Colonial Discourse and the Suffering of Indian American Children Book Cover.webp

In this book, we analyze the psycho-social consequences faced by Indian American children after exposure to the school textbook discourse on Hinduism and ancient India. We demonstrate that there is an intimate connection—an almost exact correspondence—between James Mill’s colonial-racist discourse (Mill was the head of the British East India Company) and the current school textbook discourse. This racist discourse, camouflaged under the cover of political correctness, produces the same psychological impacts on Indian American children that racism typically causes: shame, inferiority, embarrassment, identity confusion, assimilation, and a phenomenon akin to racelessness, where children dissociate from the traditions and culture of their ancestors.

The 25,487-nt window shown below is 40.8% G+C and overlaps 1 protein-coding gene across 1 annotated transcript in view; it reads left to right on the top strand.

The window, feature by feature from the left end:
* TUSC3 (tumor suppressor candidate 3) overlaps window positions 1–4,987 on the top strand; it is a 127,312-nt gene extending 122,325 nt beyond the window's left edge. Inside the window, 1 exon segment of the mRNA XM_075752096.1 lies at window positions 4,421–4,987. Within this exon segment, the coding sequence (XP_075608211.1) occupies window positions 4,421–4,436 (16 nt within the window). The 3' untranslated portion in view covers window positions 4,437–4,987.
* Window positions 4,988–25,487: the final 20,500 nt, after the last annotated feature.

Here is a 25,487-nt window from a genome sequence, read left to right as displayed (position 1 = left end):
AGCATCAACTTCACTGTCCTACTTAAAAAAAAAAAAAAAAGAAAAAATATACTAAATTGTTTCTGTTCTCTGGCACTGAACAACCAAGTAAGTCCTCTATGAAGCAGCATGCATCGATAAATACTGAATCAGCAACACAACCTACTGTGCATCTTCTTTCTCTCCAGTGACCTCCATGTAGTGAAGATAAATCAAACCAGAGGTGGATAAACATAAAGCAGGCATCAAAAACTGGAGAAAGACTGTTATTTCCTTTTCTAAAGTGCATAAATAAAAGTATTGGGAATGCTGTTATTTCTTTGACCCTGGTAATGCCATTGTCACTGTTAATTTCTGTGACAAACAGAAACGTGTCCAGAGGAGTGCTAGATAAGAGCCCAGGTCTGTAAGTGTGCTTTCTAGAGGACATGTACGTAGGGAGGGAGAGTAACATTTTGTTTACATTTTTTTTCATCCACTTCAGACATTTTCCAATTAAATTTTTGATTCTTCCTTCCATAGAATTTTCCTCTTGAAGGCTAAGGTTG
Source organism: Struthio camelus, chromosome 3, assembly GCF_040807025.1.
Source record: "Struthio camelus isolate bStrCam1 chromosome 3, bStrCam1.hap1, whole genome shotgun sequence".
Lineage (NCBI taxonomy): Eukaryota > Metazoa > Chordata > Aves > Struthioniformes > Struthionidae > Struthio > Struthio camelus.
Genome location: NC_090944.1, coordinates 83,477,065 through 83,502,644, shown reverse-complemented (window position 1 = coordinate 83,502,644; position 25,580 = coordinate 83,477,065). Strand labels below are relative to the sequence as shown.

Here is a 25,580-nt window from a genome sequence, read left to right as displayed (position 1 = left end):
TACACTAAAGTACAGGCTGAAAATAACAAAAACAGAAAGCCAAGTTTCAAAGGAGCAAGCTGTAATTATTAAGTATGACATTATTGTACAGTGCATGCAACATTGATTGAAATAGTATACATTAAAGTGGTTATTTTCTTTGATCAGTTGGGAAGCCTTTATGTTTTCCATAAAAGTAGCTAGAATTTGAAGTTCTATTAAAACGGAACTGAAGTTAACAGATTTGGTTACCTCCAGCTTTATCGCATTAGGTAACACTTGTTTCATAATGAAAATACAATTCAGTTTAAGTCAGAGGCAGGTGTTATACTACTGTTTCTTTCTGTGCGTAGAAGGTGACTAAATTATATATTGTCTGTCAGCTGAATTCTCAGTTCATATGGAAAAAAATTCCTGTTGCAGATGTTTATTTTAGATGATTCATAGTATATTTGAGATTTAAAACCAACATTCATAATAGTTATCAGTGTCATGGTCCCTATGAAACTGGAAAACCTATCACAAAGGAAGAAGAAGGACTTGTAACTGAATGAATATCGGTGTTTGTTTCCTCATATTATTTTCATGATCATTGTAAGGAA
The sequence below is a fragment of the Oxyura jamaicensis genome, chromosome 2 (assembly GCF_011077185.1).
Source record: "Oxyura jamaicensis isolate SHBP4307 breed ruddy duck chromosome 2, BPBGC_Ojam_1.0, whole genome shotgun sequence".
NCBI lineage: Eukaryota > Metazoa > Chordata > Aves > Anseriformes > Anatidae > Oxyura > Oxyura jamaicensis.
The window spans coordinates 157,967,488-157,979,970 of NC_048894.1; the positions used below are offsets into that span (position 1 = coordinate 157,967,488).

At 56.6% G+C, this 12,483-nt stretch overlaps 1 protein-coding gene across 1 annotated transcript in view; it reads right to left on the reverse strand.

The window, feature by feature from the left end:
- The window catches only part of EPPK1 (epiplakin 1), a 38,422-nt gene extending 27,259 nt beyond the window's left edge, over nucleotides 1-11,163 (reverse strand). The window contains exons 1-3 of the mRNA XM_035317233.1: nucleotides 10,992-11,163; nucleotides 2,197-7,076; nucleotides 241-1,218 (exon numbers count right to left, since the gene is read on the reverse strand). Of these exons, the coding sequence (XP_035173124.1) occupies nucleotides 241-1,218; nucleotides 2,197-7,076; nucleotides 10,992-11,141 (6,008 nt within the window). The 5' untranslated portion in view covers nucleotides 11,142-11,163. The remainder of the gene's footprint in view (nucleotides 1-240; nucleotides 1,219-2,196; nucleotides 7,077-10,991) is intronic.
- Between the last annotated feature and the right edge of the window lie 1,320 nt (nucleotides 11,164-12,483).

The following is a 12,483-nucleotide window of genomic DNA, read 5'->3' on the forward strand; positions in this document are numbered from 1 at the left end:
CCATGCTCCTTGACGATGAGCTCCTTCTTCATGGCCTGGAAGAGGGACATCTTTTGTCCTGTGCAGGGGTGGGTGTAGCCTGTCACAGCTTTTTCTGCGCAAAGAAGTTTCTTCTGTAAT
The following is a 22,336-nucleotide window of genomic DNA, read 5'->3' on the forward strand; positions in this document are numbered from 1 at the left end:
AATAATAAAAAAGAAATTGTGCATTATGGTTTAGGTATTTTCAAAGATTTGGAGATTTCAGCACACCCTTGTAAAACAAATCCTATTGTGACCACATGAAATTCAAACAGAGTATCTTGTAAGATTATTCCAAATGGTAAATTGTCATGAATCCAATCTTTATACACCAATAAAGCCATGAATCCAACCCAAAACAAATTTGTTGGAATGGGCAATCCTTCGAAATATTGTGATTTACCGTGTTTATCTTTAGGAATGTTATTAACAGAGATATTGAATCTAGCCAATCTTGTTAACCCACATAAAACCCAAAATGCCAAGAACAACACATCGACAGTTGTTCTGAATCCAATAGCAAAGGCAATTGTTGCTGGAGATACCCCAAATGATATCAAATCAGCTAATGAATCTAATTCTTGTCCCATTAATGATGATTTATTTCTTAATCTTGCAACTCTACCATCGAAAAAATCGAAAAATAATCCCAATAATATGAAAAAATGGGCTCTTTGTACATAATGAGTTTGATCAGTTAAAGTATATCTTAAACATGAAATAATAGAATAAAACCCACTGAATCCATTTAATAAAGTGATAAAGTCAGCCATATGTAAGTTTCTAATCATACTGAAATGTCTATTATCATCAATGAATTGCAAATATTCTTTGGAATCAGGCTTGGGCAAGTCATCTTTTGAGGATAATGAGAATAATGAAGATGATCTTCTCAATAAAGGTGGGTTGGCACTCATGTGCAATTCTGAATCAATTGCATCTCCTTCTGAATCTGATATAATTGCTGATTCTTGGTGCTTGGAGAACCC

This book is the result of four years of rigorous research and academic peer-review, reflecting our ongoing commitment at Hindupedia to challenge the representation of Hindu Dharma within academia.


From Hindupedia, the Hindu Encyclopedia

By Swami Harshananda

Surāpāna literally means ‘consuming intoxicating drinks’.

Scriptures have always condemned surāpāna or madyapāna, consuming of intoxicating drinks as mahāpātaka as a grave sin.[1][2][3] Surā is the intoxicating drink prepared out of flour.[4] Other drinks like the ones prepared out of molasses or madhuka flowers were permitted to be taken by the kṣattriyas and vaiśyas. But, the brāhmaṇas were strictly forbidden from consuming all types of intoxicants. It is interesting to note that surā was one of the oblations made in the Sautrāmaṇi sacrifice.


  1. Chandogya Upaniṣad 5.10.9
  2. Manusmrti 11.54
  3. Āpastamba Dharmasutras
  4. It should not be confused with the soma juice.
  • The Concise Encyclopedia of Hinduism, Swami Harshananda, Ram Krishna Math, Bangalore